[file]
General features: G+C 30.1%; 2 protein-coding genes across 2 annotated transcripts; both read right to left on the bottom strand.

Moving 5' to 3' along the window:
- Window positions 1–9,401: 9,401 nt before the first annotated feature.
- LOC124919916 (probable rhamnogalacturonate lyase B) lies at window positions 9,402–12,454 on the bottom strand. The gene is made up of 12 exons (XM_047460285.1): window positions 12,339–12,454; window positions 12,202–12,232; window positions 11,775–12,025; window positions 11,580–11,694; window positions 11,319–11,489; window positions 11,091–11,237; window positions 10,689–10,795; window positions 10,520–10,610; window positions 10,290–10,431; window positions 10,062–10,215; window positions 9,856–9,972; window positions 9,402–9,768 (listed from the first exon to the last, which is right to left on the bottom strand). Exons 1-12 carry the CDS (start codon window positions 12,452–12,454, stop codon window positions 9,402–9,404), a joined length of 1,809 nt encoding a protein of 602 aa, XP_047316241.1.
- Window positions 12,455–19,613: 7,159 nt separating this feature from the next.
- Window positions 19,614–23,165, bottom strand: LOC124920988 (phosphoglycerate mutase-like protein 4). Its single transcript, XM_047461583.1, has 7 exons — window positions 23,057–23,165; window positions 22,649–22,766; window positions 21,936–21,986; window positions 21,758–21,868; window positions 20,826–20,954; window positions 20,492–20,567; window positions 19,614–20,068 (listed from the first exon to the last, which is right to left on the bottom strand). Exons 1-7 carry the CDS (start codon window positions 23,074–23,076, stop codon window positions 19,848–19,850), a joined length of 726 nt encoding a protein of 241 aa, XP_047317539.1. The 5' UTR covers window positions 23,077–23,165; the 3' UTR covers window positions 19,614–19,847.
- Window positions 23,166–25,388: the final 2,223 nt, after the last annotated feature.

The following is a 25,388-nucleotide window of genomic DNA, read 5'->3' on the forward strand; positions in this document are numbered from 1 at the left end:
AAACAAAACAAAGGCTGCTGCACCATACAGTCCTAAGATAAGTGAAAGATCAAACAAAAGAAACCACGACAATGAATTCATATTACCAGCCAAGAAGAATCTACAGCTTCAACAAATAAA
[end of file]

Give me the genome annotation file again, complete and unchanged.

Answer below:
General features: G+C 30.1%; 2 protein-coding genes across 2 annotated transcripts; both read right to left on the bottom strand.

Moving 5' to 3' along the window:
- Window positions 1–9,401: 9,401 nt before the first annotated feature.
- LOC124919916 (probable rhamnogalacturonate lyase B) lies at window positions 9,402–12,454 on the bottom strand. The gene is made up of 12 exons (XM_047460285.1): window positions 12,339–12,454; window positions 12,202–12,232; window positions 11,775–12,025; window positions 11,580–11,694; window positions 11,319–11,489; window positions 11,091–11,237; window positions 10,689–10,795; window positions 10,520–10,610; window positions 10,290–10,431; window positions 10,062–10,215; window positions 9,856–9,972; window positions 9,402–9,768 (listed from the first exon to the last, which is right to left on the bottom strand). Exons 1-12 carry the CDS (start codon window positions 12,452–12,454, stop codon window positions 9,402–9,404), a joined length of 1,809 nt encoding a protein of 602 aa, XP_047316241.1.
- Window positions 12,455–19,613: 7,159 nt separating this feature from the next.
- Window positions 19,614–23,165, bottom strand: LOC124920988 (phosphoglycerate mutase-like protein 4). Its single transcript, XM_047461583.1, has 7 exons — window positions 23,057–23,165; window positions 22,649–22,766; window positions 21,936–21,986; window positions 21,758–21,868; window positions 20,826–20,954; window positions 20,492–20,567; window positions 19,614–20,068 (listed from the first exon to the last, which is right to left on the bottom strand). Exons 1-7 carry the CDS (start codon window positions 23,074–23,076, stop codon window positions 19,848–19,850), a joined length of 726 nt encoding a protein of 241 aa, XP_047317539.1. The 5' UTR covers window positions 23,077–23,165; the 3' UTR covers window positions 19,614–19,847.
- Window positions 23,166–25,388: the final 2,223 nt, after the last annotated feature.

The following is a 25,388-nucleotide window of genomic DNA, read 5'->3' on the forward strand; positions in this document are numbered from 1 at the left end:
AAACAAAACAAAGGCTGCTGCACCATACAGTCCTAAGATAAGTGAAAGATCAAACAAAAGAAACCACGACAATGAATTCATATTACCAGCCAAGAAGAATCTACAGCTTCAACAAATAAA